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close this bookDENIVA News - Uganda Since World Summit on Social Development - 1995 (DENIVA, 1999, 34 p.)
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View the documentBasic Guidelines to News Writing
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Basic Guidelines to News Writing

1. Write on something that is interesting or unique. For example: “Dog bites man” is not news but “Man bites dog” is hot news.

2. Make sure your article contains the “5W and H”. These are: What, When, Where, Why, Who, and How.

3. Use simple words. Avoid long and complicated words that would refer the reader to the dictionary. The key purpose of writing is to be understood not to impress.

4. Keep sentences and paragraphs relatively short. Long sentences and paragraphs are difficult to understand. Short sentences, written in the active voice, and using specific and concrete language are easier to understand. Limit your sentences to less than 20 words. Discuss only one or two ideas in each paragraph.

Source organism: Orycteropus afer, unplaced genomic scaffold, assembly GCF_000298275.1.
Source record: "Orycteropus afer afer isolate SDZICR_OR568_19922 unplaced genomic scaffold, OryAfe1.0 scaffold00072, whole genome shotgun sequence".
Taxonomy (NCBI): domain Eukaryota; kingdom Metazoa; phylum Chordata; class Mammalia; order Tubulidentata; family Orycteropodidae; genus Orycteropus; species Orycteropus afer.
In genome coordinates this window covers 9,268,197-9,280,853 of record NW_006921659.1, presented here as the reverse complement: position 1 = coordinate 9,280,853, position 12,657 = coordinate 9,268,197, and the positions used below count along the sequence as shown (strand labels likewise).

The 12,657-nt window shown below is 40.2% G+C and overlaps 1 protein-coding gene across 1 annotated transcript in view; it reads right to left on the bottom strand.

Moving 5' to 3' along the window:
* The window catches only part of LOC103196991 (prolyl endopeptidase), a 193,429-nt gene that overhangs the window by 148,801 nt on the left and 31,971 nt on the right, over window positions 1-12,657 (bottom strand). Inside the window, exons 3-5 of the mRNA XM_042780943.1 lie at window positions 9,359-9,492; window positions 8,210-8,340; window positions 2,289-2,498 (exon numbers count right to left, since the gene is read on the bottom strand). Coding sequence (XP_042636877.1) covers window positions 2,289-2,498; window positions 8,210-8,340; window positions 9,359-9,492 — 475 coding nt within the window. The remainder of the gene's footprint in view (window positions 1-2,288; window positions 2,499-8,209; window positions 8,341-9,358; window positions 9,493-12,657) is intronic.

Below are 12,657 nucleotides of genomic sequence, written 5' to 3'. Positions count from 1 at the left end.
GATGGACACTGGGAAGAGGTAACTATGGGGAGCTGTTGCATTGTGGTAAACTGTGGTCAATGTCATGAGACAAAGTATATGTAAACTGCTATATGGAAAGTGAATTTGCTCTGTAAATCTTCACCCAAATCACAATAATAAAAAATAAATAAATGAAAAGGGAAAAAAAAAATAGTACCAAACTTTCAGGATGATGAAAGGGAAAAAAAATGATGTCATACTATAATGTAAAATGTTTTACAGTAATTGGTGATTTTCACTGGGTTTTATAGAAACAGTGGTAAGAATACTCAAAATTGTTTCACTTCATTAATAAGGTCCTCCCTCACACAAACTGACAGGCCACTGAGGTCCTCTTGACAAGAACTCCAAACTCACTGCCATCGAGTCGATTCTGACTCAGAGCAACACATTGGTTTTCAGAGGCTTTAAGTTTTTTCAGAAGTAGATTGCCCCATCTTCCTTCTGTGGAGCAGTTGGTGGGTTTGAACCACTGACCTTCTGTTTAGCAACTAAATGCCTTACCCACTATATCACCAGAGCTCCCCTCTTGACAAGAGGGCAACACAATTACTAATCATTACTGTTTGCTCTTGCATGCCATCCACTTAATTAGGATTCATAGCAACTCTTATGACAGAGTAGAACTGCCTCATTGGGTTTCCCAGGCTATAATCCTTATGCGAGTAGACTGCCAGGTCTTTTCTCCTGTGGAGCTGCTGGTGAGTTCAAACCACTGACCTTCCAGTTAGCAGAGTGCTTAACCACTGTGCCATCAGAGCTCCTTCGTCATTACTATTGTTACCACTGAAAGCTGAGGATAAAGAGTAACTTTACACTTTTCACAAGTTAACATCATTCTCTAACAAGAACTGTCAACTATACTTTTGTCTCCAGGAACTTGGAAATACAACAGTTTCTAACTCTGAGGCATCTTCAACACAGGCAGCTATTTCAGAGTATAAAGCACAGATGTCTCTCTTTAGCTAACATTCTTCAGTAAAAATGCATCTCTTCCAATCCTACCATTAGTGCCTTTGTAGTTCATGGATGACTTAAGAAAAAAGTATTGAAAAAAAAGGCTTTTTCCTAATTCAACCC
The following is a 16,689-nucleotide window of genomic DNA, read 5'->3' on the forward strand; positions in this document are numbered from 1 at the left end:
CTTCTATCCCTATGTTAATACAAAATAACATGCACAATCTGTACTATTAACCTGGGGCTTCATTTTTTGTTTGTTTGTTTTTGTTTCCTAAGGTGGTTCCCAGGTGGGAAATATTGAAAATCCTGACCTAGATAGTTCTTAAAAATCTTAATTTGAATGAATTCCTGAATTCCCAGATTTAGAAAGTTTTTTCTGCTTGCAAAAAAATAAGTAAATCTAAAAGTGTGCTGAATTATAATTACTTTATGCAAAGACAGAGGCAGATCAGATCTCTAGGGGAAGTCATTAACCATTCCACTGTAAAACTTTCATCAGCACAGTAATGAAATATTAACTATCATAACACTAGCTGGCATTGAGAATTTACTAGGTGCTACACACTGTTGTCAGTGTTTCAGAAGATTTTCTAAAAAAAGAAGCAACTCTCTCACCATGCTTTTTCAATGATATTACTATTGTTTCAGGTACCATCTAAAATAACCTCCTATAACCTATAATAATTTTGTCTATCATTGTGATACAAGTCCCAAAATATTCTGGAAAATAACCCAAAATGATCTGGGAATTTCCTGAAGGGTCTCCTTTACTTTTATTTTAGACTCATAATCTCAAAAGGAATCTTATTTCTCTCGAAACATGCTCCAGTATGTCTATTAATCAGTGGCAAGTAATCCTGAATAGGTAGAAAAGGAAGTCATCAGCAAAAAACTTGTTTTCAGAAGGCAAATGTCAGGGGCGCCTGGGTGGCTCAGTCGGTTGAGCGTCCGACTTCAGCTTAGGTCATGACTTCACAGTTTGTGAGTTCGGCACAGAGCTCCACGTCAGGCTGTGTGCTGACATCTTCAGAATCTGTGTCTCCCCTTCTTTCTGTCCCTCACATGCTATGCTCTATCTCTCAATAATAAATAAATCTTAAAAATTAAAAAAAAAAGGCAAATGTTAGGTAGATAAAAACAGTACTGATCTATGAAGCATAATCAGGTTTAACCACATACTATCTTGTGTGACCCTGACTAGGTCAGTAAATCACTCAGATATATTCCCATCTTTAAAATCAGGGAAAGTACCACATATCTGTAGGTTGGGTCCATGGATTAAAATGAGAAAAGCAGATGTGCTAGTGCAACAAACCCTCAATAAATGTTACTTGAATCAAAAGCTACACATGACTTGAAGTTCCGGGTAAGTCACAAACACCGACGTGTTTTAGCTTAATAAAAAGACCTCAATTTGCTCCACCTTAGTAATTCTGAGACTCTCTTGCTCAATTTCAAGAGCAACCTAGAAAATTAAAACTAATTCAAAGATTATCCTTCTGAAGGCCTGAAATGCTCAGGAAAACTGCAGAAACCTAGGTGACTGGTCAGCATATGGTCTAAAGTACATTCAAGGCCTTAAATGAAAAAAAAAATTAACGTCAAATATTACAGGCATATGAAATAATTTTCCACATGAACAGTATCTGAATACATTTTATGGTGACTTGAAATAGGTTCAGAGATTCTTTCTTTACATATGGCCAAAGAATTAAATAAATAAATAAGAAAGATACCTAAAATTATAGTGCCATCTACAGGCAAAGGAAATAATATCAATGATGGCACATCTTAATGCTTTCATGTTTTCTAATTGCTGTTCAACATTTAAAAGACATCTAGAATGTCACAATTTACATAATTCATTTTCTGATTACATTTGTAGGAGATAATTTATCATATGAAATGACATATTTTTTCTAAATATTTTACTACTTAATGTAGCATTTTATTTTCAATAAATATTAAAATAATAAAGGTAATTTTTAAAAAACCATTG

5. Balanced information: Your article should not be biased. Both sides of the story should be heard. In order to achieve this, the writer should be objective.

6. Use all your five senses as you write. What do you see of the situation? Do you hear anything? What does it taste like? Do you feel it? What is its smell? This will generate a rich and interesting article, Show, do not tell.

7. News is most interesting to the audience it is;

a) Timely: The more recent an event is, the more interest it arouses.

b) Nearness: The nearer an event is to the reader, the more important it is to him/her.

c) Prominence: Important people make big news. Is the person a president or village chief?

d) Unusualness: Anything out of the ordinary is news worthy.

e) Significance: The importance of an event as news depends upon how many people it affects and for how long.

f) Human Interest: News must be on “real life” experiences so that the reader identifies himself with the people involved.

g) Universality: It should have a world wide appeal such as coverage on health, politics, religious issues.

h) Conflict: Life is often made of conflict. People are interested in hearing about opposition, struggles or clashes. Feed your audience with what their ears are itching to hear.

8. Always remember that practice makes perfect. Start writing, continue writing and the sky will be the limit.

Good Luck!





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